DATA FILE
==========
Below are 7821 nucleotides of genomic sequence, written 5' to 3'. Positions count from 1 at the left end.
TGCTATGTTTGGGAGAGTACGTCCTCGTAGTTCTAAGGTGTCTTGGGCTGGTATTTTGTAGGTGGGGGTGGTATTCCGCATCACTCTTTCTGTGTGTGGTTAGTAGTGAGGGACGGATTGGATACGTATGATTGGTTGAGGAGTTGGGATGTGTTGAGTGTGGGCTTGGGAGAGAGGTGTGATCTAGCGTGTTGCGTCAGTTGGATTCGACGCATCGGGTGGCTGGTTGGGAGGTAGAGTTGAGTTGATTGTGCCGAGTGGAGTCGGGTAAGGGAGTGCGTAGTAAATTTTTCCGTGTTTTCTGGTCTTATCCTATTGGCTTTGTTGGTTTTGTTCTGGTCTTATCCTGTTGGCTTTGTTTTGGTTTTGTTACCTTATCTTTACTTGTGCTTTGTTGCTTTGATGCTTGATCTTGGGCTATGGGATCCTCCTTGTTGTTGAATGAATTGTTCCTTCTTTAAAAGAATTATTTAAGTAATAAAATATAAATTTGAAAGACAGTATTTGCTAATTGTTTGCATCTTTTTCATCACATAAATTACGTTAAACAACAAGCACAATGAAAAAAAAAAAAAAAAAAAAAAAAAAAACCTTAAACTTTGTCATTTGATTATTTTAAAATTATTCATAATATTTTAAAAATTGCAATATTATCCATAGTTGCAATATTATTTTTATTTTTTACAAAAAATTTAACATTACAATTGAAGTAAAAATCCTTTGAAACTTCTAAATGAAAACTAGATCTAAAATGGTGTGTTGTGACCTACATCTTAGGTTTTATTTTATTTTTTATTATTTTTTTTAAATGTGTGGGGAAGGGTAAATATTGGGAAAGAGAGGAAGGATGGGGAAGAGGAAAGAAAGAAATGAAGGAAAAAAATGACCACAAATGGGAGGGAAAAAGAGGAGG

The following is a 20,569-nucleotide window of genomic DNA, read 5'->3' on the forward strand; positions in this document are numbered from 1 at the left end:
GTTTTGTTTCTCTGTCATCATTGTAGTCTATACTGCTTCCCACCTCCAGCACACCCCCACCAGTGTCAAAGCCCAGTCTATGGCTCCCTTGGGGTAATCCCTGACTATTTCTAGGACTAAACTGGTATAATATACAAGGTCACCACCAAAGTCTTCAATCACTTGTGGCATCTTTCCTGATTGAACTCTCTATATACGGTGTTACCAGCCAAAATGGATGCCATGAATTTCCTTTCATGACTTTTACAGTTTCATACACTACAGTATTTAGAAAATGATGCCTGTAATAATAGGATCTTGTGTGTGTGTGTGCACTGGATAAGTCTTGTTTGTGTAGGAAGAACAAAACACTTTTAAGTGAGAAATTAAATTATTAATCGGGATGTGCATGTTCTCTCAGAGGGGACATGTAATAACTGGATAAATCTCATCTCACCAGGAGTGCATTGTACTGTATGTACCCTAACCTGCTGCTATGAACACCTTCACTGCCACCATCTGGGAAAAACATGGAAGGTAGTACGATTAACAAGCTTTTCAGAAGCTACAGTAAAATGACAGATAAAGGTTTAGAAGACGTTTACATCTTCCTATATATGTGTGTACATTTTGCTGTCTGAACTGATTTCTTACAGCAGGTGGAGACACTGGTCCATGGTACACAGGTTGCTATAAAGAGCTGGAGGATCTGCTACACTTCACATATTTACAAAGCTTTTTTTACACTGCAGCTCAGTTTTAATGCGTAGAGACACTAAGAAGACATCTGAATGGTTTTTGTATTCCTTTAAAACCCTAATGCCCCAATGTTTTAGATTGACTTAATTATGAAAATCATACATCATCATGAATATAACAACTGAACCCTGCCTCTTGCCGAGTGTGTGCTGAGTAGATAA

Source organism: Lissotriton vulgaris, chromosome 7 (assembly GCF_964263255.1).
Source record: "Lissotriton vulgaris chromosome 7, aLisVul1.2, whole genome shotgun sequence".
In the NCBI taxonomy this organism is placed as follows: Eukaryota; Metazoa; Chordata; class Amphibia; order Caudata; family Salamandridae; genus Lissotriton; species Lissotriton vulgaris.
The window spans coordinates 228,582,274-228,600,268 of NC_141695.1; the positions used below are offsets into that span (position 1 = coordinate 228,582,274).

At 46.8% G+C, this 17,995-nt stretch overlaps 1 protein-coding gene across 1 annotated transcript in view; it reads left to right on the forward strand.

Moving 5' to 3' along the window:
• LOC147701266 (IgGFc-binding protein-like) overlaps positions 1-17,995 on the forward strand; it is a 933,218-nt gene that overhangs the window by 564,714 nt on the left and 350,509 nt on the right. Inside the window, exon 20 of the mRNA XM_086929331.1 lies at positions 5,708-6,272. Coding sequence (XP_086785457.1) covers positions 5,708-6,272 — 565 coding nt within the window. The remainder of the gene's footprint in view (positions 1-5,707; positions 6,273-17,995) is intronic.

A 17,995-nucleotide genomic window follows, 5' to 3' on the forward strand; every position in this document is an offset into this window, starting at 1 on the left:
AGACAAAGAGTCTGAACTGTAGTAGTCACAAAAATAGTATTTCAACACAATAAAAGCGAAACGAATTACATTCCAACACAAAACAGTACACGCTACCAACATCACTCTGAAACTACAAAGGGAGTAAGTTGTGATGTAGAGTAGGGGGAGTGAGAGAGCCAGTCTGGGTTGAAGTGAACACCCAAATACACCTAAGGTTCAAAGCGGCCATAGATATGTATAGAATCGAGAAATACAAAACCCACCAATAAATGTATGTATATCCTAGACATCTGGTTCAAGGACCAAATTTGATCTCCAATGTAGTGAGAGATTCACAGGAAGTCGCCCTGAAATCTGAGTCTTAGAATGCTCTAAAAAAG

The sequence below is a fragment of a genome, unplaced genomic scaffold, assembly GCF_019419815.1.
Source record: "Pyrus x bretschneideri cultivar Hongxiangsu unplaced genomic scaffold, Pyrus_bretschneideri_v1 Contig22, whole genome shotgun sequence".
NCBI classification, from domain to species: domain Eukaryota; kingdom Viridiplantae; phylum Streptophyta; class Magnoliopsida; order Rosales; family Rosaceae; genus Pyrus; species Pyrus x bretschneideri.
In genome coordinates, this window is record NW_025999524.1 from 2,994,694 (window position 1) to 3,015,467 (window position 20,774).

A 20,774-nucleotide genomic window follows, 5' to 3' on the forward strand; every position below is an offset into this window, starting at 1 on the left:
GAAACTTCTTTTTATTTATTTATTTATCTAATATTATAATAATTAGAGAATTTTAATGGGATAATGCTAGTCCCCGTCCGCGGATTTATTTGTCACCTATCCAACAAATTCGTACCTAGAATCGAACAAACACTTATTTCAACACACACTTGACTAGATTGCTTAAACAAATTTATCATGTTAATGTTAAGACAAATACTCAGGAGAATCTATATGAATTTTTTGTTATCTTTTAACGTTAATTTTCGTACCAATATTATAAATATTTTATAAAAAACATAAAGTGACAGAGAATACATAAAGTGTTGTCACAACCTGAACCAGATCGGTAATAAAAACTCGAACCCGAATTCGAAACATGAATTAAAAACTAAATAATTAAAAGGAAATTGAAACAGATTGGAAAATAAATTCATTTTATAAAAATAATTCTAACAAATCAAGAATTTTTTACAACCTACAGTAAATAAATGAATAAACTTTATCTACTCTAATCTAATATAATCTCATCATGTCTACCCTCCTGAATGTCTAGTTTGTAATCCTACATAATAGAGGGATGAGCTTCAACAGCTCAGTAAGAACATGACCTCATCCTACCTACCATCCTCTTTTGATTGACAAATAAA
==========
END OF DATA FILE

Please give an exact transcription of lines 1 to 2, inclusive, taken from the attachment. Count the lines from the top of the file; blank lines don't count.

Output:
Below are 7821 nucleotides of genomic sequence, written 5' to 3'. Positions count from 1 at the left end.
TGCTATGTTTGGGAGAGTACGTCCTCGTAGTTCTAAGGTGTCTTGGGCTGGTATTTTGTAGGTGGGGGTGGTATTCCGCATCACTCTTTCTGTGTGTGGTTAGTAGTGAGGGACGGATTGGATACGTATGATTGGTTGAGGAGTTGGGATGTGTTGAGTGTGGGCTTGGGAGAGAGGTGTGATCTAGCGTGTTGCGTCAGTTGGATTCGACGCATCGGGTGGCTGGTTGGGAGGTAGAGTTGAGTTGATTGTGCCGAGTGGAGTCGGGTAAGGGAGTGCGTAGTAAATTTTTCCGTGTTTTCTGGTCTTATCCTATTGGCTTTGTTGGTTTTGTTCTGGTCTTATCCTGTTGGCTTTGTTTTGGTTTTGTTACCTTATCTTTACTTGTGCTTTGTTGCTTTGATGCTTGATCTTGGGCTATGGGATCCTCCTTGTTGTTGAATGAATTGTTCCTTCTTTAAAAGAATTATTTAAGTAATAAAATATAAATTTGAAAGACAGTATTTGCTAATTGTTTGCATCTTTTTCATCACATAAATTACGTTAAACAACAAGCACAATGAAAAAAAAAAAAAAAAAAAAAAAAAAAACCTTAAACTTTGTCATTTGATTATTTTAAAATTATTCATAATATTTTAAAAATTGCAATATTATCCATAGTTGCAATATTATTTTTATTTTTTACAAAAAATTTAACATTACAATTGAAGTAAAAATCCTTTGAAACTTCTAAATGAAAACTAGATCTAAAATGGTGTGTTGTGACCTACATCTTAGGTTTTATTTTATTTTTTATTATTTTTTTTAAATGTGTGGGGAAGGGTAAATATTGGGAAAGAGAGGAAGGATGGGGAAGAGGAAAGAAAGAAATGAAGGAAAAAAATGACCACAAATGGGAGGGAAAAAGAGGAGG